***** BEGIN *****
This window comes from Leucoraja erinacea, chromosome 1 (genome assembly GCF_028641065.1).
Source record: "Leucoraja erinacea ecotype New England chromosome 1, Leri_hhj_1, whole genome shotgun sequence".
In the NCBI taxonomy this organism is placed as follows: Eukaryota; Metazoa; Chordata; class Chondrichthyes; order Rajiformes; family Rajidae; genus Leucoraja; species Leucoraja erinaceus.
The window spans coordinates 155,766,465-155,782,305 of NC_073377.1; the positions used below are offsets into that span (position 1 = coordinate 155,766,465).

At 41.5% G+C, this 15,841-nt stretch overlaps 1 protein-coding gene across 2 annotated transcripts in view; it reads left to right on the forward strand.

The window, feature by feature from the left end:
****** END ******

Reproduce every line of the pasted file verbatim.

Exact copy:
This window comes from Leucoraja erinacea, chromosome 1 (genome assembly GCF_028641065.1).
Source record: "Leucoraja erinacea ecotype New England chromosome 1, Leri_hhj_1, whole genome shotgun sequence".
In the NCBI taxonomy this organism is placed as follows: Eukaryota; Metazoa; Chordata; class Chondrichthyes; order Rajiformes; family Rajidae; genus Leucoraja; species Leucoraja erinaceus.
The window spans coordinates 155,766,465-155,782,305 of NC_073377.1; the positions used below are offsets into that span (position 1 = coordinate 155,766,465).

At 41.5% G+C, this 15,841-nt stretch overlaps 1 protein-coding gene across 2 annotated transcripts in view; it reads left to right on the forward strand.

The window, feature by feature from the left end: